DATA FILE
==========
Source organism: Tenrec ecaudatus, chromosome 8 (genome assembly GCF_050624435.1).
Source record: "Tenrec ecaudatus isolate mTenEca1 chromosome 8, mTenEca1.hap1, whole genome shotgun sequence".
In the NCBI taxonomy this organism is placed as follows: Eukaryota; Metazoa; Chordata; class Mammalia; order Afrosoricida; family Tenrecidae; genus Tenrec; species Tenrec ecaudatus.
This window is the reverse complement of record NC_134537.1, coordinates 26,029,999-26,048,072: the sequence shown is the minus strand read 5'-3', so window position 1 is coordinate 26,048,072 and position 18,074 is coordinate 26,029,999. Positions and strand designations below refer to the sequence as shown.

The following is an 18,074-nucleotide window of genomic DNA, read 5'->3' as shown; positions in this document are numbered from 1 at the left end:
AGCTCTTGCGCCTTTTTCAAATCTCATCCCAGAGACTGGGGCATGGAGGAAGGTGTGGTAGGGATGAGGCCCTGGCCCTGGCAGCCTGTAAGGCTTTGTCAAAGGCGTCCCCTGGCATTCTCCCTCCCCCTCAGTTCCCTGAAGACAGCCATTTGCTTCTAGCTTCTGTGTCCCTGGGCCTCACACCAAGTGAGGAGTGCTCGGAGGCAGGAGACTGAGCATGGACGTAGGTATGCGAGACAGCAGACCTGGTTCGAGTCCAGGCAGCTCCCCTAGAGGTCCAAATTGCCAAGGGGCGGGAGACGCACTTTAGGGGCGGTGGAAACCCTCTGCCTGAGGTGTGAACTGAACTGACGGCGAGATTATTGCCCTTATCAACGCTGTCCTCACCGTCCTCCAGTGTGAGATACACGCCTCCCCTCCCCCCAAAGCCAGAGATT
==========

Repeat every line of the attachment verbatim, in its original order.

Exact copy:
Source organism: Tenrec ecaudatus, chromosome 8 (genome assembly GCF_050624435.1).
Source record: "Tenrec ecaudatus isolate mTenEca1 chromosome 8, mTenEca1.hap1, whole genome shotgun sequence".
In the NCBI taxonomy this organism is placed as follows: Eukaryota; Metazoa; Chordata; class Mammalia; order Afrosoricida; family Tenrecidae; genus Tenrec; species Tenrec ecaudatus.
This window is the reverse complement of record NC_134537.1, coordinates 26,029,999-26,048,072: the sequence shown is the minus strand read 5'-3', so window position 1 is coordinate 26,048,072 and position 18,074 is coordinate 26,029,999. Positions and strand designations below refer to the sequence as shown.

The following is an 18,074-nucleotide window of genomic DNA, read 5'->3' as shown; positions in this document are numbered from 1 at the left end:
AGCTCTTGCGCCTTTTTCAAATCTCATCCCAGAGACTGGGGCATGGAGGAAGGTGTGGTAGGGATGAGGCCCTGGCCCTGGCAGCCTGTAAGGCTTTGTCAAAGGCGTCCCCTGGCATTCTCCCTCCCCCTCAGTTCCCTGAAGACAGCCATTTGCTTCTAGCTTCTGTGTCCCTGGGCCTCACACCAAGTGAGGAGTGCTCGGAGGCAGGAGACTGAGCATGGACGTAGGTATGCGAGACAGCAGACCTGGTTCGAGTCCAGGCAGCTCCCCTAGAGGTCCAAATTGCCAAGGGGCGGGAGACGCACTTTAGGGGCGGTGGAAACCCTCTGCCTGAGGTGTGAACTGAACTGACGGCGAGATTATTGCCCTTATCAACGCTGTCCTCACCGTCCTCCAGTGTGAGATACACGCCTCCCCTCCCCCCAAAGCCAGAGATT